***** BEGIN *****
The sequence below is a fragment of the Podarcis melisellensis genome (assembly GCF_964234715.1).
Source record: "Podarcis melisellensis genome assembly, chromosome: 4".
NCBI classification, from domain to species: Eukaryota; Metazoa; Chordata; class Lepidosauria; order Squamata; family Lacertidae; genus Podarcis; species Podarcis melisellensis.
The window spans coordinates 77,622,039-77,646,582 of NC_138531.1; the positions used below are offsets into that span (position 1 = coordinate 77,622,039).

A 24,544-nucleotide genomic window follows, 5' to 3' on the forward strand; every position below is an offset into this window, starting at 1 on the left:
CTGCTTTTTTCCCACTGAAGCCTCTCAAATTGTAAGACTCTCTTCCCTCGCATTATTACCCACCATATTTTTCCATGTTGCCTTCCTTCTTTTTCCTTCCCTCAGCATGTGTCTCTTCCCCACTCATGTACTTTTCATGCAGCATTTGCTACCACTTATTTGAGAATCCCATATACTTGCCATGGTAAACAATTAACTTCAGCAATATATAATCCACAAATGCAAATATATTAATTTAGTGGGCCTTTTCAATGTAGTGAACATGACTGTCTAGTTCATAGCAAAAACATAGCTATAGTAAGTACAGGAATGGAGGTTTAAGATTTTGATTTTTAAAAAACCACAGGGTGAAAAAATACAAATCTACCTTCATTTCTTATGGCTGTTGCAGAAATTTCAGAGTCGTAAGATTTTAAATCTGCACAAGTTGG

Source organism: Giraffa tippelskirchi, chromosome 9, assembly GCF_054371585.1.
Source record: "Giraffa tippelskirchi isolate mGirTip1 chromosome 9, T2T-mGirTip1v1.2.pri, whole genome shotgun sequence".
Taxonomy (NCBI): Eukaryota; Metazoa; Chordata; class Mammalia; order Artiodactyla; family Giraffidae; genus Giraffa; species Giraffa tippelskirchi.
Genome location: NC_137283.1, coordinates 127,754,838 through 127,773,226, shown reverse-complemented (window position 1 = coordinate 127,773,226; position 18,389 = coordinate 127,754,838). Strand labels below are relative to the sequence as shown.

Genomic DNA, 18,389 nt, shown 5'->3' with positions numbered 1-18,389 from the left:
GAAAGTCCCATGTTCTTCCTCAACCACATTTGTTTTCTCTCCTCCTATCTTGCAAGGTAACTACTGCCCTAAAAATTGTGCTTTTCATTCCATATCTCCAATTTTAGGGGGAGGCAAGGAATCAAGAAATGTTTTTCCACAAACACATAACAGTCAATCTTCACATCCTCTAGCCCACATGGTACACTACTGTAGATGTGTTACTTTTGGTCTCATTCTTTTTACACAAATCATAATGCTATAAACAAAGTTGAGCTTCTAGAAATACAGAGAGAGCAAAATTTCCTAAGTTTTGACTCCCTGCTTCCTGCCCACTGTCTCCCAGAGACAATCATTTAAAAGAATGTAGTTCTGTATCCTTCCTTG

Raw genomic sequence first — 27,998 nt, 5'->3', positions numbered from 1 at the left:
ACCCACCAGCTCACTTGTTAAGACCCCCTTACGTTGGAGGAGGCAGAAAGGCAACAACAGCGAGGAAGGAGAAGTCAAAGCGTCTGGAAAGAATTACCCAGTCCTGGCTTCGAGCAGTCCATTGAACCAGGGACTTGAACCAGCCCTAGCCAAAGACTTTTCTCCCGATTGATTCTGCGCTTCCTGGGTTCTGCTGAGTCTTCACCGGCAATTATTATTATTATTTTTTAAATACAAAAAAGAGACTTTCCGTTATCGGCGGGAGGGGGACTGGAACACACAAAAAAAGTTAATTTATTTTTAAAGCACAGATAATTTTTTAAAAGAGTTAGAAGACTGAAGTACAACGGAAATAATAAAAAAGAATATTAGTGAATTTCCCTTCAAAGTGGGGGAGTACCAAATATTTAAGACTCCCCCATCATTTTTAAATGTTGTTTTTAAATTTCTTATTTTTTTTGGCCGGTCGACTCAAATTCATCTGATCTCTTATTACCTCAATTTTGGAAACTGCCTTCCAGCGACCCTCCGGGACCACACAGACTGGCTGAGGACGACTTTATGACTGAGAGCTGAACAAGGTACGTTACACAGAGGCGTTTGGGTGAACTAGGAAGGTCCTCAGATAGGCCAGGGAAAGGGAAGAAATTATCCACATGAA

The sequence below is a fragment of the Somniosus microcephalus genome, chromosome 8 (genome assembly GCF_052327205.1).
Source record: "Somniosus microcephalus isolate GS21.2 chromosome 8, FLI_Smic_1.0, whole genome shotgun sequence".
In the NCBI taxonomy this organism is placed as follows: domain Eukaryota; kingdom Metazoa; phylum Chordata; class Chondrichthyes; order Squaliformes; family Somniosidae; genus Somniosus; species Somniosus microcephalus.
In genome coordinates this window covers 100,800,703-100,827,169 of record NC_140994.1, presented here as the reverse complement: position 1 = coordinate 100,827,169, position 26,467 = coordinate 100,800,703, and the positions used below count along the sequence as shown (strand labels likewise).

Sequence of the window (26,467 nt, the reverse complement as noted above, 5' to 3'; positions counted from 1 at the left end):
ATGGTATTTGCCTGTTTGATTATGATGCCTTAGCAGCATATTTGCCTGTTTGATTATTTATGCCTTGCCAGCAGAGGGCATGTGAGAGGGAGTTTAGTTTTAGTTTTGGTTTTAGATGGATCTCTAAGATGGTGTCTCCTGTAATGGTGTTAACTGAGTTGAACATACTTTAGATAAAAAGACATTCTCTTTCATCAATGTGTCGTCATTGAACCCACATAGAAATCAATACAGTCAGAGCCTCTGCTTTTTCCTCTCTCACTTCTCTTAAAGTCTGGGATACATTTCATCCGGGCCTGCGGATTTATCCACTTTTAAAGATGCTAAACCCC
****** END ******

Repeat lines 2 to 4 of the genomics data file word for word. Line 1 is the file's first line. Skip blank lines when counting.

Source record: "Podarcis melisellensis genome assembly, chromosome: 4".
NCBI classification, from domain to species: Eukaryota; Metazoa; Chordata; class Lepidosauria; order Squamata; family Lacertidae; genus Podarcis; species Podarcis melisellensis.
The window spans coordinates 77,622,039-77,646,582 of NC_138531.1; the positions used below are offsets into that span (position 1 = coordinate 77,622,039).